A UNIQUE GRADUATE EDUCATION PROGRAM

The first clinical course in this graduate gerontological nursing program focuses on the hospital and clinic setting, and the second clinical course focuses on the community and nursing home setting. Students are instructed to observe the older client's environment and to look for problems not addressed due to lack of appropriate nursing diagnoses.

Many students with prior gerontological nursing experience anticipate the second clinical, eager to address problems they encountered in their own practice areas. There is no shortage of problems to identify for older people that might result in a nursing diagnosis. For one such class the problem list included apathy, loneliness, wandering, caregiver burden, failure to thrive, relocation syndrome, strength deficit, and learned helplessness. Each of these problems lacked a nursing diagnosis label, which resulted in ignored issues, even though these unlabeled issues often caused other problems.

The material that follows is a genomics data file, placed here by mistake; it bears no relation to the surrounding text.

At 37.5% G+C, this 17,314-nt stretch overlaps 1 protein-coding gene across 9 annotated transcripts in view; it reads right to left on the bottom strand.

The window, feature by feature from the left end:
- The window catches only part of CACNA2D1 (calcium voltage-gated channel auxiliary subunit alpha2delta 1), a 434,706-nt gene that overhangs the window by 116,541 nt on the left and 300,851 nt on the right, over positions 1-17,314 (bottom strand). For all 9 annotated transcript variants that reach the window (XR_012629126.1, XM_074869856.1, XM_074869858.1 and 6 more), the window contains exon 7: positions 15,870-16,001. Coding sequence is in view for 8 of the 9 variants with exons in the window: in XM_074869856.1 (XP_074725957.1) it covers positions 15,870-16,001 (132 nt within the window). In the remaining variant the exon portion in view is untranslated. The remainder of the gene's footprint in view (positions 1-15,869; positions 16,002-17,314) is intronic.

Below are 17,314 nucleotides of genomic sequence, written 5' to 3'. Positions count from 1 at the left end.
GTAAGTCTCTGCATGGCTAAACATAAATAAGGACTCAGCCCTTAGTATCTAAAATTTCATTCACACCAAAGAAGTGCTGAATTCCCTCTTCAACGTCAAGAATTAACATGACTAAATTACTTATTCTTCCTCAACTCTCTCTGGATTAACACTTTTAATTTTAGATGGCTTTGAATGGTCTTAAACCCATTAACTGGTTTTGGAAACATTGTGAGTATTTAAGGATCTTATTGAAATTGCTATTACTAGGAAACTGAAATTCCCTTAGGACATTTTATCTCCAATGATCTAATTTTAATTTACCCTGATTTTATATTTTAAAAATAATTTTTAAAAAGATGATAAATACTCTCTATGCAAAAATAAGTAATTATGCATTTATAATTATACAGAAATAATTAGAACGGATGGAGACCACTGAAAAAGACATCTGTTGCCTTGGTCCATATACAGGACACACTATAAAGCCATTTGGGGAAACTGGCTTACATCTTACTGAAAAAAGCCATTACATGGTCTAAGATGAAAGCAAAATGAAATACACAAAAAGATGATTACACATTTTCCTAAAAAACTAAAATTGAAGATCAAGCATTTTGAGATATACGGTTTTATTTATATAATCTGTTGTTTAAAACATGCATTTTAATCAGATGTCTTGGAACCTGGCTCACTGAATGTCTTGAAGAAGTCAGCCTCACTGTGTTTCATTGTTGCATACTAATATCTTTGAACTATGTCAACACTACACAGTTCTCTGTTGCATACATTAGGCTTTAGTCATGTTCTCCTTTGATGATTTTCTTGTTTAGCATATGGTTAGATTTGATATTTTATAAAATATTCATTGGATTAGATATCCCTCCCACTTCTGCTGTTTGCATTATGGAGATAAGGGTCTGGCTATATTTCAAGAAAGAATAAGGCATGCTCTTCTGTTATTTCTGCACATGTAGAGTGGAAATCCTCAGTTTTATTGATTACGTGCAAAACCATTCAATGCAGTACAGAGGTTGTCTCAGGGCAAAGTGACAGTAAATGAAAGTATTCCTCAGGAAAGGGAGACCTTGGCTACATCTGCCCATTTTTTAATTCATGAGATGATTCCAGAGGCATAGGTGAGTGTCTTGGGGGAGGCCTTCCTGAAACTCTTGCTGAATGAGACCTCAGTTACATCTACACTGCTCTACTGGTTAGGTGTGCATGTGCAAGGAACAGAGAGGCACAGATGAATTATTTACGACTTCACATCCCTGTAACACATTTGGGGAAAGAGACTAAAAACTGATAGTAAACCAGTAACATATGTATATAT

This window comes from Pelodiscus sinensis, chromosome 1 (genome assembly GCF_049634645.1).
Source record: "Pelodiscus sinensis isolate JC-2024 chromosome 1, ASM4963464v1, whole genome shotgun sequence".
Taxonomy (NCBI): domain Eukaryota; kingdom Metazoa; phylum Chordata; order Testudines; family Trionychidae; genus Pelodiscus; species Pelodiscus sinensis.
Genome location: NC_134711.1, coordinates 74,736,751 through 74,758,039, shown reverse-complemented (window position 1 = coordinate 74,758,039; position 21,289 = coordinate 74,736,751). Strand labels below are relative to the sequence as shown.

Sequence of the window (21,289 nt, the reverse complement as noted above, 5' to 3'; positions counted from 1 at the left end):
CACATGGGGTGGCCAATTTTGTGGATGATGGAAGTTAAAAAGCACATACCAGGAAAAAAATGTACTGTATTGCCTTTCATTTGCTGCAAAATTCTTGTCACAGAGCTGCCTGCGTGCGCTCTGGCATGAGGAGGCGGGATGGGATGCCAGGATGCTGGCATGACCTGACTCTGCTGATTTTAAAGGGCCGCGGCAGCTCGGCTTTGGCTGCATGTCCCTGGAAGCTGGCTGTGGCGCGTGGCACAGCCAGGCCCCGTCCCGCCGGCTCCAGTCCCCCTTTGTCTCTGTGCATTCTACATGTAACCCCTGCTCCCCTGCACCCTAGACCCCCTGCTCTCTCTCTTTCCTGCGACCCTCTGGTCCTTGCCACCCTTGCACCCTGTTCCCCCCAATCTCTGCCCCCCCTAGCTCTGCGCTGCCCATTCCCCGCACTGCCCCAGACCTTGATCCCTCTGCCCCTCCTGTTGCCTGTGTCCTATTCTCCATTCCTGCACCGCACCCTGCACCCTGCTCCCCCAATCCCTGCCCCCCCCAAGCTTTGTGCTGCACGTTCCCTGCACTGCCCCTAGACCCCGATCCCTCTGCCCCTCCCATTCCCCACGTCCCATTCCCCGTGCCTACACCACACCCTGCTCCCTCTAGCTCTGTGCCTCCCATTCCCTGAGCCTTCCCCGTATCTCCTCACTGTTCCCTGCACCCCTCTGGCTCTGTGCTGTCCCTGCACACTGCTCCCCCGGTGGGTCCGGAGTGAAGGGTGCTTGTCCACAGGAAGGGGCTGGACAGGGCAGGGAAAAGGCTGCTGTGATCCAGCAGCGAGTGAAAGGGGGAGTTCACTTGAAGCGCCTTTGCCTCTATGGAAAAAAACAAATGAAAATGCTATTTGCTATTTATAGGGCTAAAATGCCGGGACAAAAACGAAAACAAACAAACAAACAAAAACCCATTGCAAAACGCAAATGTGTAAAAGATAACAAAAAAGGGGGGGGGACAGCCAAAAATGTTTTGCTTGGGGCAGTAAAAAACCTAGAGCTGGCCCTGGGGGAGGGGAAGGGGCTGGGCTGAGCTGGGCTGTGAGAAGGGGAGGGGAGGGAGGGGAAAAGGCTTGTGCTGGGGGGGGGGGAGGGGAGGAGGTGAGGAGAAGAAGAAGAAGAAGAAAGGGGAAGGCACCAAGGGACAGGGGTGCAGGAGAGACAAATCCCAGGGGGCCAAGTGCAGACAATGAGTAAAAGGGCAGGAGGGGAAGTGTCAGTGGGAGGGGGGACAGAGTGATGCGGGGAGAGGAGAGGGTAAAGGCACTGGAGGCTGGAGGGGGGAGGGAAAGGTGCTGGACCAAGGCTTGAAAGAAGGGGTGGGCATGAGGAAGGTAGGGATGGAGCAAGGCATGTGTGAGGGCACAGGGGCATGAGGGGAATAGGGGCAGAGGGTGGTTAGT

After the problems were identified and discussed in class as potential nursing diagnoses, each student reviewed the literature for information concerning the particular problem he or she identified. The review of the literature caused students to explore disciplines outside nursing and to experience the "thrill of the quest" as they defined their problems.

Each week short portions of class were set aside so that students could bounce ideas off one another; the idea of solving clinical problems in a classroom was exciting. Next, the studente were given directions for creating a nursing diagnosis (Table 1), and directions for submitting the diagnosis to the North American Nursing Diagnosis Association (NANDA).

Process